#3 LET IT HAPPEN. The perks and downfalls of planning provide a perfect segue to this next issue: spontaneity. Your home life has probably accustomed you to certain habits, expectations, etc. Life on the road is an entirely different beast; things happen, whether you like it or not. Campsites and hotel rooms fill up, weather conditions change without warning, the only restaurant within a hundred miles might close for the night – and you must learn to roll with the punches. The successful solo traveler will view these obstacles as opportunities for alternative adventures, rather than road blocks. Arriving at a town with a grumbling belly and ‘closed’ signs on every cafe isn’t the end of the world; now is the perfect opportunity to head to a gas station, pick up some provisions, and cook a meal over a campfire – you were always curious about Spam and eggs anyways. Remember this: every misadventure makes for an excellent story.
#4 BE PREPARED. If you’re going to be rolling with the punches, you’ll need to prepare for what life on the road will throw at you. Traveling by car is my favorite way to explore, and if you take a peek in my glove box you’ll always find a stash of items I refuse to adventure without. I cannot express enough how important biodegradable wipies are. No, I’m not kidding. Travel is inherently dirty, and after four days without a shower, wiping yourself down will feel like a spa treatment. Other important items include a first aid kit, extra water, plastic bags, flashlights/headlamps, emergency snacks, a small towel, and my father’s favorite, pepper spray. Paranoia has no place in the solo traveler’s mind, but keeping defensive protection at hand will always provide peace of mind.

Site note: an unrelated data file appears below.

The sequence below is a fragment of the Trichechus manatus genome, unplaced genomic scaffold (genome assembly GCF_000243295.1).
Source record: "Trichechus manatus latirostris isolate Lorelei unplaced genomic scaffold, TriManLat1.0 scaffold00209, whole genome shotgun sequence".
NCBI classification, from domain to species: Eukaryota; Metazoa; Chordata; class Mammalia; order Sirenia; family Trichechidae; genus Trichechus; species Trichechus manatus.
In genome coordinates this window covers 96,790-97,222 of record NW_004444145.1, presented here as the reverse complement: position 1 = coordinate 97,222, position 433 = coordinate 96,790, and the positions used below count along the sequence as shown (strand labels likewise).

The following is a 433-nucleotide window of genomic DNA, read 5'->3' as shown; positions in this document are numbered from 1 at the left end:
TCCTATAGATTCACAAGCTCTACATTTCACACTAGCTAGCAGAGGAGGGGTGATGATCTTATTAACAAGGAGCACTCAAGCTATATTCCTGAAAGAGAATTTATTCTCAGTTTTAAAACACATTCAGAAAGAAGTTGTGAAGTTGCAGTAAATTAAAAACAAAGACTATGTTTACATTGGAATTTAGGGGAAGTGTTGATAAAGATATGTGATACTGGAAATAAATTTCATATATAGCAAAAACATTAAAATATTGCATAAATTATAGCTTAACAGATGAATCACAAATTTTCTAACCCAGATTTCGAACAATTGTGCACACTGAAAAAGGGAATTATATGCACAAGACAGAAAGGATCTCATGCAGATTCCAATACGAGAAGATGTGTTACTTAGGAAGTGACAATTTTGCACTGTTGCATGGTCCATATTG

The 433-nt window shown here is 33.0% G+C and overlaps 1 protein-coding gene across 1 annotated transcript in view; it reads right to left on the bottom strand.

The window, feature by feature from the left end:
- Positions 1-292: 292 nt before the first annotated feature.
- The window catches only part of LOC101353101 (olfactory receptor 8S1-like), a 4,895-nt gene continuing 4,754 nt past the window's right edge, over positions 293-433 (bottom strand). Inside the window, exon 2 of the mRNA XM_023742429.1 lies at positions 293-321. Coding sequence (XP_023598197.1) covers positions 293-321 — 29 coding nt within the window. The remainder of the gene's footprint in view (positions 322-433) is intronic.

#5 GO. No amount of research, planning, not planning, budgeting, packing, pepper spray purchasing, or calendar countdowns can properly prepare you for what lies ahead – you simply must go. You will forget your wool socks, you’ll leave without running that important errand – it’s inevitable, and as #3 dictates, you must just let it happen. Now you’ll just have to buy a new pair of wool socks in the Rockies (a perfect and practical souvenir), and perhaps you’ll have to pick up a small trinket to mail back to whoever ends up running that errand for you. The hours leading up to your departure will surely leave you with a gray hair or two, but as soon as you leave city limits and begin your solo journey, you will feel an exhilaration unlike any other. When weather gets nasty, go. When the vagabonding girls you share a hostel room with invite you to ditch your plans and travel to the desert with them, go. When you become bored, go. When you are homesick, keep going. You’ll find that once you finally settle back home, you’ll be filled with a longing to go.
Solo travel is a beautiful and complicated task. It involves an appreciation for solitude, an openness to befriend and trust strangers, and an unwavering determination to experience. Throughout my own solo trip, I collected a lifetime’s worth of memories. I’ve chased trains down the barren highways in New Mexico, picked apples in North Carolina orchards, built my own fire in the woods of Kentucky, shared wine with eighty-year-old women who journeyed along the same routes, and became an entirely different person than who I was when I first packed up my car and hit the road.
But I am not special, nor am I extraordinary in any way. Anyone can do this. You simply must go.